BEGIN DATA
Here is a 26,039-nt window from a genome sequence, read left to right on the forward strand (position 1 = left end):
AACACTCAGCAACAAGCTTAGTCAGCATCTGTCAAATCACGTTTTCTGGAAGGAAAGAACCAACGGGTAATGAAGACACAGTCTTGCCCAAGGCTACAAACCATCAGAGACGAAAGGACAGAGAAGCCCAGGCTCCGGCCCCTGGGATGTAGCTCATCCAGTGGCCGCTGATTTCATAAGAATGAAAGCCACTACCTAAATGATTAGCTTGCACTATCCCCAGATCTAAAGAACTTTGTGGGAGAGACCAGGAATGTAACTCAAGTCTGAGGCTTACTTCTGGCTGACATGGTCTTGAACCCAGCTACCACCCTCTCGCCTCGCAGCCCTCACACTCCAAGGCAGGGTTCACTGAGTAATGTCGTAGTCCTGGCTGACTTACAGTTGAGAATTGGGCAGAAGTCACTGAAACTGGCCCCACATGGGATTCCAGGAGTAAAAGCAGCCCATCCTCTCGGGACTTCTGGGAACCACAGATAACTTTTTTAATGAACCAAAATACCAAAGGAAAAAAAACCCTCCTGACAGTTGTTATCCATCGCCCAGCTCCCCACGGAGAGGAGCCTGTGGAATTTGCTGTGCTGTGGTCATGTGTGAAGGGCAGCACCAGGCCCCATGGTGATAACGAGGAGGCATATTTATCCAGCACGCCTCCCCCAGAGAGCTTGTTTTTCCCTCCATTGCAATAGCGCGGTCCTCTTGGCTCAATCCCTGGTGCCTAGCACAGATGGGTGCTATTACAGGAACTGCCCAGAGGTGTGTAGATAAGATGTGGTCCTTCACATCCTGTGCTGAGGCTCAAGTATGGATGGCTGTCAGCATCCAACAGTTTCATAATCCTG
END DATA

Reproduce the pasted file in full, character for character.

Here is a 26,039-nt window from a genome sequence, read left to right on the forward strand (position 1 = left end):
AACACTCAGCAACAAGCTTAGTCAGCATCTGTCAAATCACGTTTTCTGGAAGGAAAGAACCAACGGGTAATGAAGACACAGTCTTGCCCAAGGCTACAAACCATCAGAGACGAAAGGACAGAGAAGCCCAGGCTCCGGCCCCTGGGATGTAGCTCATCCAGTGGCCGCTGATTTCATAAGAATGAAAGCCACTACCTAAATGATTAGCTTGCACTATCCCCAGATCTAAAGAACTTTGTGGGAGAGACCAGGAATGTAACTCAAGTCTGAGGCTTACTTCTGGCTGACATGGTCTTGAACCCAGCTACCACCCTCTCGCCTCGCAGCCCTCACACTCCAAGGCAGGGTTCACTGAGTAATGTCGTAGTCCTGGCTGACTTACAGTTGAGAATTGGGCAGAAGTCACTGAAACTGGCCCCACATGGGATTCCAGGAGTAAAAGCAGCCCATCCTCTCGGGACTTCTGGGAACCACAGATAACTTTTTTAATGAACCAAAATACCAAAGGAAAAAAAACCCTCCTGACAGTTGTTATCCATCGCCCAGCTCCCCACGGAGAGGAGCCTGTGGAATTTGCTGTGCTGTGGTCATGTGTGAAGGGCAGCACCAGGCCCCATGGTGATAACGAGGAGGCATATTTATCCAGCACGCCTCCCCCAGAGAGCTTGTTTTTCCCTCCATTGCAATAGCGCGGTCCTCTTGGCTCAATCCCTGGTGCCTAGCACAGATGGGTGCTATTACAGGAACTGCCCAGAGGTGTGTAGATAAGATGTGGTCCTTCACATCCTGTGCTGAGGCTCAAGTATGGATGGCTGTCAGCATCCAACAGTTTCATAATCCTG